Do you already know your brand attributes?
You may think so but, no, you don’t. Let me use another analogy.
Listen to a recording of your own voice. What did you think of it? 99% of us say something like “Do I really sound like that?” If you think about it, that’s truly bizarre. How could we not know how our own voices sound? We use them every day.
The truth is that it’s impossible to tell how the outside world hears us from inside our own heads.
The same applies to brand attributes. You have to ask the outside world what they are. Theirs are the only opinions that matter.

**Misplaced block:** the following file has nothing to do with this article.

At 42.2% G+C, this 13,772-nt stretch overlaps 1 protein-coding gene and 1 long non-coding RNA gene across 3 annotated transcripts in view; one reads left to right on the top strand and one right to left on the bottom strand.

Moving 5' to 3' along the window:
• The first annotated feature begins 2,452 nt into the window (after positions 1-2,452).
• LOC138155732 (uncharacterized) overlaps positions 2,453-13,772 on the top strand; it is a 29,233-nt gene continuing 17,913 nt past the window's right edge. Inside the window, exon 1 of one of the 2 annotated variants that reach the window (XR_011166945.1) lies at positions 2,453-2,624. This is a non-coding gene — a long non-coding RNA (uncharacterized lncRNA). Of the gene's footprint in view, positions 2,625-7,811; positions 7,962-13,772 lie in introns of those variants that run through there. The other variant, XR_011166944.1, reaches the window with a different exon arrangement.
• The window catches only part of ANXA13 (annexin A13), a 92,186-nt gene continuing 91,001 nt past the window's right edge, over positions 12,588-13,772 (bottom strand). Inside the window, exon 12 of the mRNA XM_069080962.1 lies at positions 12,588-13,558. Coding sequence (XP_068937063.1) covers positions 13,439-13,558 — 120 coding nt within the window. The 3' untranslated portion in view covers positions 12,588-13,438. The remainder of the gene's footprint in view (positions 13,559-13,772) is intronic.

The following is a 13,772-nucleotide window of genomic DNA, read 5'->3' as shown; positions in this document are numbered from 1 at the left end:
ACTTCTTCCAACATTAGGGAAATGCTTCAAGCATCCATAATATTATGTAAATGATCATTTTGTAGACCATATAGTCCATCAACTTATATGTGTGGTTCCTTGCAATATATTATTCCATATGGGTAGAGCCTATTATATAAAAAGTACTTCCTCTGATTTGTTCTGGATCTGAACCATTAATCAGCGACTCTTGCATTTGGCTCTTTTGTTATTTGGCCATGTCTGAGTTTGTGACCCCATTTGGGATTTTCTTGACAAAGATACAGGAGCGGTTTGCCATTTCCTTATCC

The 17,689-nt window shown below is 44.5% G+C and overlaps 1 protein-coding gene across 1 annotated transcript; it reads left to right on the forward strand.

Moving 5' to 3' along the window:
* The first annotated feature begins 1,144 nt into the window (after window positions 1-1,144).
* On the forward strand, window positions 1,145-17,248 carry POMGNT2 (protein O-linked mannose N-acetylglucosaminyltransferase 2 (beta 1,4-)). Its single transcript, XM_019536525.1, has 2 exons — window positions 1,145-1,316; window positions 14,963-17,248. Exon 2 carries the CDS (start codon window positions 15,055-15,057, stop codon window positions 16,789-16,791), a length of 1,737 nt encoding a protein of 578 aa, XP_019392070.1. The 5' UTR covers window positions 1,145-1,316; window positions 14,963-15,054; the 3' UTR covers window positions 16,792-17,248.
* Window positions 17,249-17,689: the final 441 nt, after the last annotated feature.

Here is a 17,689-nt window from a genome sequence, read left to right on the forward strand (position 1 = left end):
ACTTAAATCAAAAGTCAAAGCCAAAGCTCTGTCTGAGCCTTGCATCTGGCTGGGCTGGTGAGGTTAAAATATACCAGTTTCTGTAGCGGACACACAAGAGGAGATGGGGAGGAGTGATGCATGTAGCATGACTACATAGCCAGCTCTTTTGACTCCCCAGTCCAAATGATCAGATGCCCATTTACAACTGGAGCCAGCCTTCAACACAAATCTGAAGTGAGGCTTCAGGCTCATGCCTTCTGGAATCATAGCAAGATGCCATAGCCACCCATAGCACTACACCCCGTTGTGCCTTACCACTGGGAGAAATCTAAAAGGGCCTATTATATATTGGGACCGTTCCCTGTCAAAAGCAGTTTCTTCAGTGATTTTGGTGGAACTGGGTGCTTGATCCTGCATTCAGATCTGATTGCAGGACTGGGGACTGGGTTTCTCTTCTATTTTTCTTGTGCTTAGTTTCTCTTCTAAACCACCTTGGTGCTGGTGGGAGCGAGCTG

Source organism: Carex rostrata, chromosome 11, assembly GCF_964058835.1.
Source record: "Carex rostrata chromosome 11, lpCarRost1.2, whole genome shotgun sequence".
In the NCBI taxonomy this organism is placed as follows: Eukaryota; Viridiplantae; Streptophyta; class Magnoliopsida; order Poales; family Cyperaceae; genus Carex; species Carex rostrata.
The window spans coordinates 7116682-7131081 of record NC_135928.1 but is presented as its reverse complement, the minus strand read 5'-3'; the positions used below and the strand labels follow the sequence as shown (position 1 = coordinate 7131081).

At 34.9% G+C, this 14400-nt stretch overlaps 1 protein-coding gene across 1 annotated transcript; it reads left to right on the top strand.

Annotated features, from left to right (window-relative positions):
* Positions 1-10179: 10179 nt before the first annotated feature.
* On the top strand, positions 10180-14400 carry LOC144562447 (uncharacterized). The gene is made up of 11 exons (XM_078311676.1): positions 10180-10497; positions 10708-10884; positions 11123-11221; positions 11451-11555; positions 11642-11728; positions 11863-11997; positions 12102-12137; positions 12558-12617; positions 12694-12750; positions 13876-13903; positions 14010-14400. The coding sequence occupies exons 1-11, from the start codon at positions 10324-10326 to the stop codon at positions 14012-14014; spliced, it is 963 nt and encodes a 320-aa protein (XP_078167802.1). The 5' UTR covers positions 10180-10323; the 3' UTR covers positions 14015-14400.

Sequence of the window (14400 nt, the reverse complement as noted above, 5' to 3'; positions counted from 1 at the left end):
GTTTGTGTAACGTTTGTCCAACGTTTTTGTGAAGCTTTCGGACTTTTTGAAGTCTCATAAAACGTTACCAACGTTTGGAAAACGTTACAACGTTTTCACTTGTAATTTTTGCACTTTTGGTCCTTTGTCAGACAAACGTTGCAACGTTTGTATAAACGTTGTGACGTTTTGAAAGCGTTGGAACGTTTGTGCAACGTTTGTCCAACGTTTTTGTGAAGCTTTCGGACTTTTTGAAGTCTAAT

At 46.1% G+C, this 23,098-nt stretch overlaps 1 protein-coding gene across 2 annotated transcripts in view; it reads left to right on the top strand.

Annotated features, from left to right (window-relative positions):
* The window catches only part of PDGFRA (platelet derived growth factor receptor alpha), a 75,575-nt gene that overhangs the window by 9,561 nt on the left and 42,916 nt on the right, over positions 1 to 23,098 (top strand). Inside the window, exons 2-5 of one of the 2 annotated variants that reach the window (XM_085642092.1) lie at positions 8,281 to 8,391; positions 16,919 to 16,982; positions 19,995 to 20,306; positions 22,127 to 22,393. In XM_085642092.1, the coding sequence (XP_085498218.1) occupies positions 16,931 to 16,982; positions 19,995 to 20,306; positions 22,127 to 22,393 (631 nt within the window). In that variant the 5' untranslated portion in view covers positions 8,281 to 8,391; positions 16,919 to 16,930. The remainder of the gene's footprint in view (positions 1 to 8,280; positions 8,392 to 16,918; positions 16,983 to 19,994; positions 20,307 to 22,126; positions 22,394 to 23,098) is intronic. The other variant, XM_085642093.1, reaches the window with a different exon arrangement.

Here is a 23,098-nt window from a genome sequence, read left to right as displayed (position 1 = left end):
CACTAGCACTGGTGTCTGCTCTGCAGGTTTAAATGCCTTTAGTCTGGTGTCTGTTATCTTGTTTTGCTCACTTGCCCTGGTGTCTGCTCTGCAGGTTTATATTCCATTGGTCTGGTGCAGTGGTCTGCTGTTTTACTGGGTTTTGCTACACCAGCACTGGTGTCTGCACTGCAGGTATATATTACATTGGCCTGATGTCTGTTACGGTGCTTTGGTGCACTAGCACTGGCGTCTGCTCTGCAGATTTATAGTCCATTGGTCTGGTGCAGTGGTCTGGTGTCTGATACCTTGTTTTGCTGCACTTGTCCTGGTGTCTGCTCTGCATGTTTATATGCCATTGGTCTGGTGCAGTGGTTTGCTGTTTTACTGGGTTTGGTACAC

This is where you don’t want to be…
Here’s a little addendum to the original article.
Marketing Week published an interview with BT’s marcomms director about its brand troubles. He came up with this frightening quote:
“Most important is for us to stand for something and for that to resonate with people because at the moment we stand for nothing. When you look at our brand attributes, at things like ‘technology’, ‘trust’, ‘price’ and ‘service’ we are a fairly nondescript blob in the middle that doesn’t particularly spike in any of those things.”
That was a nasty position to be in but he did have the advantage of data that showed the weak points in BT’s brand attributes. If it hadn’t researched them, it wouldn’t even have known where to start.